The settings for the task comes up and gives you a few options.

The settings in the Settings window are:

Position. The status that the contact must have to meet the condition. In our case it must be occupied. To change this, simply click the position icon and choose another option.

Delay. The amount of time (defined by the Unit drop down menu) that will have to pass before moving on to the next task in the event list.

Action. This is part of the advanced event handling. This allows you to change the status of the contact. It will be inactive if you have not turned on advanced event handling (System -> CS3 -> System menu -> Scroll down and check "Events - Advanced Mode"). More of this in a later article.

Condition. This determines how the condition should be checked for. In our case it should continue. Continue means that the execution of the event will continue immediately after the check - if the condition is met that is. Your other option is Delay. Delay meaning that the event will pause until the condition is met. What happens if the condition is never met, is a bit unclear, but there is a risk that the event will wait indefinitely. So take care when using this feature, you want to make sure that the condition is eventually met.

If you choose "Continue" the CS3 will put a little question mark "?" overlay icon on task. This allows you to identify what condition the task represents. If you had chosen "Delay" the overlay icon would be a "W" for "Wait!".

In this example choose "Continue".


Executing Events

To test our example. Try and manually set the status of "My contact" to vacant (grey). You change it by clicking it in the article list or on the track plan.

Now execute the event by clicking on it in the event list.

Since our condition was to continue if the contact was occupied the event will not execute because that condition is not met.

It happens like this:

In the event list you will see that our event has a red exclamation mark "!" on it. This tells us that a condition was not met, so the event execution has stopped.

If you go ahead and make the contact occupied (again, just click on it from the article list). Then run the event again. This time the condition is met, so the event will execute fine.

Now, we did not have anything in our task list besides our condition, so it may be difficult to see that something actually happened. Go ahead and edit the event again, now drag a turnout or other article into the event list. If you put a turnout in there, the event will set the turnout to the position shown in the task list when the event i executed.

It could look something like this:

When the event is executed and the condition is met, the turnout will be set to straight ahead.

Try setting the turnout to divert and the contact to occupied, then execute the event and see what happens.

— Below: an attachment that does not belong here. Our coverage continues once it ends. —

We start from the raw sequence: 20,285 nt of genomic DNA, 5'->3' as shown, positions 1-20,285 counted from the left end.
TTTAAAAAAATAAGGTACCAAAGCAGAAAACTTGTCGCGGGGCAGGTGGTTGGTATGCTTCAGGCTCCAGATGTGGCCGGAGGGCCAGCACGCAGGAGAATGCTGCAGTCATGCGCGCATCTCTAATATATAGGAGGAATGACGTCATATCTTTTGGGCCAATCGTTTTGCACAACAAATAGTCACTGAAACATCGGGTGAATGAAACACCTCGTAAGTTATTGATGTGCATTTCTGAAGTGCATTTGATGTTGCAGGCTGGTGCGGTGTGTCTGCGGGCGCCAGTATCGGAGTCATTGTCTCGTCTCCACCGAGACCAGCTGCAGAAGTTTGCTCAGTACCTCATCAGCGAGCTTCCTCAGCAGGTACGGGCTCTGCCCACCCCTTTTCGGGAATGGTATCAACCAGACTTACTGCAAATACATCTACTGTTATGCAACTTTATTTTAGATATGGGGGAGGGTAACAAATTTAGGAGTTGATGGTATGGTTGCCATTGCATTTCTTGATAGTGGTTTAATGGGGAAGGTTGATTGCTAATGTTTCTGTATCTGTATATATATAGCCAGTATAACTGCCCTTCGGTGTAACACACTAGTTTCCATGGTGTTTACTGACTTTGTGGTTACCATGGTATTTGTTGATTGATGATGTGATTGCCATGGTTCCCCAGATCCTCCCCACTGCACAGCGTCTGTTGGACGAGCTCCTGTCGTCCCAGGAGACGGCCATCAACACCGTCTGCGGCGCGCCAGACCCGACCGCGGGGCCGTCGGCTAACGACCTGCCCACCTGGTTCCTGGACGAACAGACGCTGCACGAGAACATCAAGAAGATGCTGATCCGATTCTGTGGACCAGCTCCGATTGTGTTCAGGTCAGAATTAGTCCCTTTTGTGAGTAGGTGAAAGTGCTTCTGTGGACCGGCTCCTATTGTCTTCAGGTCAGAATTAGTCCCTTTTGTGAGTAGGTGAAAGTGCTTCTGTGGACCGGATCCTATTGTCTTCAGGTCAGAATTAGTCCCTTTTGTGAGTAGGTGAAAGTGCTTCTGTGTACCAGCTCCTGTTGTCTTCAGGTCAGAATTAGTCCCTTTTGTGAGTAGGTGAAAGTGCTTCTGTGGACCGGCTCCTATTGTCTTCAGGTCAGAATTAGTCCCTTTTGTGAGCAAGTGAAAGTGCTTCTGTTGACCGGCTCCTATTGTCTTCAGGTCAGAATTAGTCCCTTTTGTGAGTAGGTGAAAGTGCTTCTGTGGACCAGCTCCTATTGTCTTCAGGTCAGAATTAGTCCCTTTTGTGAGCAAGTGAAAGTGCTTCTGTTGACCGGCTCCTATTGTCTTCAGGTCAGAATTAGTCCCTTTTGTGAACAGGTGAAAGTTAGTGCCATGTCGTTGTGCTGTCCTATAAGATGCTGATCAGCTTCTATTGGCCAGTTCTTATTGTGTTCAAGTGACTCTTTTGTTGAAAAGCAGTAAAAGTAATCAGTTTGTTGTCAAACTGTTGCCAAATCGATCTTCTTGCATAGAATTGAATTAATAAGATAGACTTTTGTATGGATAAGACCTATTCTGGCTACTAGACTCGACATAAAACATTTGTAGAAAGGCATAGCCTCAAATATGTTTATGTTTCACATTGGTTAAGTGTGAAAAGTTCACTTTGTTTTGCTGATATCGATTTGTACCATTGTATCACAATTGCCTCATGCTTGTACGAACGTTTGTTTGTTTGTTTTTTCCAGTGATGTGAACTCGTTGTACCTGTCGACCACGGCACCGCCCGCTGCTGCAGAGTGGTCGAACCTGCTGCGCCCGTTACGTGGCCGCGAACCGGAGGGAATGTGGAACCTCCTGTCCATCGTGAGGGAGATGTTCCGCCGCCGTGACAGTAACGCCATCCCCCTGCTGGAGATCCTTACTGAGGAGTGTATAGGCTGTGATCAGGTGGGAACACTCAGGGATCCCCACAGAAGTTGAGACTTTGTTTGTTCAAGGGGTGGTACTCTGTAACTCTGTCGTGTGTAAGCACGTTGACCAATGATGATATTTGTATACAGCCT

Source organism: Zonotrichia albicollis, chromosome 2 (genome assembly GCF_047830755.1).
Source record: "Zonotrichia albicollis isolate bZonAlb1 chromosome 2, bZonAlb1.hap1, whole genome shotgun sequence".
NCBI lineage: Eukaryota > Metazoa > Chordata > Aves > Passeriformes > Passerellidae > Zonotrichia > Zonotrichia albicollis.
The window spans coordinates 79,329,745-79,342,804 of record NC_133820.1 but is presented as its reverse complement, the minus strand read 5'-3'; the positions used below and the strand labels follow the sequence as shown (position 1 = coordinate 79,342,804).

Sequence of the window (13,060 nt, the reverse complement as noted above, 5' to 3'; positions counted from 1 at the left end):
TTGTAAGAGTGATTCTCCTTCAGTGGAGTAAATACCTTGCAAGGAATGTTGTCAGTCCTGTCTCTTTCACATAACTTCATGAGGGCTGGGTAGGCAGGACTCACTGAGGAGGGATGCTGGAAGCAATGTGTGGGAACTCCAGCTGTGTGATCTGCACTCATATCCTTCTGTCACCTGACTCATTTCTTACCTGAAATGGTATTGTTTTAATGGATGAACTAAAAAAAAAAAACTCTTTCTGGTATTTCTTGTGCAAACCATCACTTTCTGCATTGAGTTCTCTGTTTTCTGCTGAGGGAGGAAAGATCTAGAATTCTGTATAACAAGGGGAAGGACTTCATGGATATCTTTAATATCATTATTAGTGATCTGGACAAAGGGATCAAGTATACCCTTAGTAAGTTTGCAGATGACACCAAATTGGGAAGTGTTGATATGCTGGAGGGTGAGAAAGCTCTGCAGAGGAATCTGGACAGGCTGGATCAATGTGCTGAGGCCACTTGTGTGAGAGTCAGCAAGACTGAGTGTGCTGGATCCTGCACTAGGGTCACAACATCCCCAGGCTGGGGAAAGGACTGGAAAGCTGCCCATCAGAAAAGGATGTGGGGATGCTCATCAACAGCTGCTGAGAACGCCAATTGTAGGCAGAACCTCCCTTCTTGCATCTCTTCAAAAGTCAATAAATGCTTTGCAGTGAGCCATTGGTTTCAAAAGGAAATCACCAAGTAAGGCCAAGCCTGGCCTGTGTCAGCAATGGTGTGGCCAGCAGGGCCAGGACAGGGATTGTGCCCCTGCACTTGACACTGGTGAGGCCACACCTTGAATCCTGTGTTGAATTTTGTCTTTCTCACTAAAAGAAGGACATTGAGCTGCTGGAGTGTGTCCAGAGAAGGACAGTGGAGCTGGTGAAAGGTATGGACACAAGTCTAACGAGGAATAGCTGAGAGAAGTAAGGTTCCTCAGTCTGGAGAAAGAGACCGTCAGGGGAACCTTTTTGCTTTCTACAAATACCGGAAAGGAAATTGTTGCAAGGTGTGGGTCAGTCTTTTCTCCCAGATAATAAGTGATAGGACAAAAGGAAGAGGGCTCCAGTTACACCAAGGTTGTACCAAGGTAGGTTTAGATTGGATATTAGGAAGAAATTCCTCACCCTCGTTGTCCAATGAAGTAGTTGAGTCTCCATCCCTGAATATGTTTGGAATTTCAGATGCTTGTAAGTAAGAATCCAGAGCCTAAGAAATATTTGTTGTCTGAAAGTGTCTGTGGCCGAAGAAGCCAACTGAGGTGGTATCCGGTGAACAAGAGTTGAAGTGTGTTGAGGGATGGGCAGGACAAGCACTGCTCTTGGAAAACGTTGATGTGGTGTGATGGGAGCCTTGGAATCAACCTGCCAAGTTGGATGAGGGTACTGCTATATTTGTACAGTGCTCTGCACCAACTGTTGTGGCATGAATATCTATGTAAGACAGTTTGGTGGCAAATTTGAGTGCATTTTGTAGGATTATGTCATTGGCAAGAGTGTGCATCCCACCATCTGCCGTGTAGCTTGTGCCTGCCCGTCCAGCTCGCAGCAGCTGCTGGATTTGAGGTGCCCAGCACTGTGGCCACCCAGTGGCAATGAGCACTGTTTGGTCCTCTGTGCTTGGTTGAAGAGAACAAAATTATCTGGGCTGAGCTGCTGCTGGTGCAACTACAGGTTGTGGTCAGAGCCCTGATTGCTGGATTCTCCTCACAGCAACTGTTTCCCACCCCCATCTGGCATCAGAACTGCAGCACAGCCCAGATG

Delay Condition

The other option we had was "Delay". Delay means that the event will hold its execution until the condition is met. In our case until the contact gets occupied.

Go ahead and edit the event again, click on the contact and select "Delay" from the condition drop down.

Now you will see that the overlay icon changed to "W". You can say that "W" is for "Wait!".

Go out of edit event mode (click the button with the green bubble in the Event List). Then manually set the contact's status to vacant (grey) and execute the event.

You will notice that the execution does not stop as in the previous example. Instead it waits. Go ahead and set the contact's status to occupied and see that the event now resumes execution and sets the turnout.

Delaying execution of an event is very powerful when operating a shuttle train or automating stuff where conditions are not met when the event starts. You can simply check the status during the execution of an event and delay execution. This is great if a train needs to reach a certain contact before the next task is to be performed.


Status Of Other Articles

It is possible to check the status of other articles, it does not have to be only feedback contacts. You can check the status of another article by dragging it into the task list and clicking it. You will the that the Action options is chosen by default, but that the Condition option is available. If you choose Condition instead of Action, you now have the same options (Continue and Delay) as you would a feedback contact. This is extremely powerful.

It allows you to only set a train route if certain turnouts or signals have certain statuses. Very nice!

This was a bit on events in the CS3. If new stuff comes up, I will update the article.

Happy Modelling!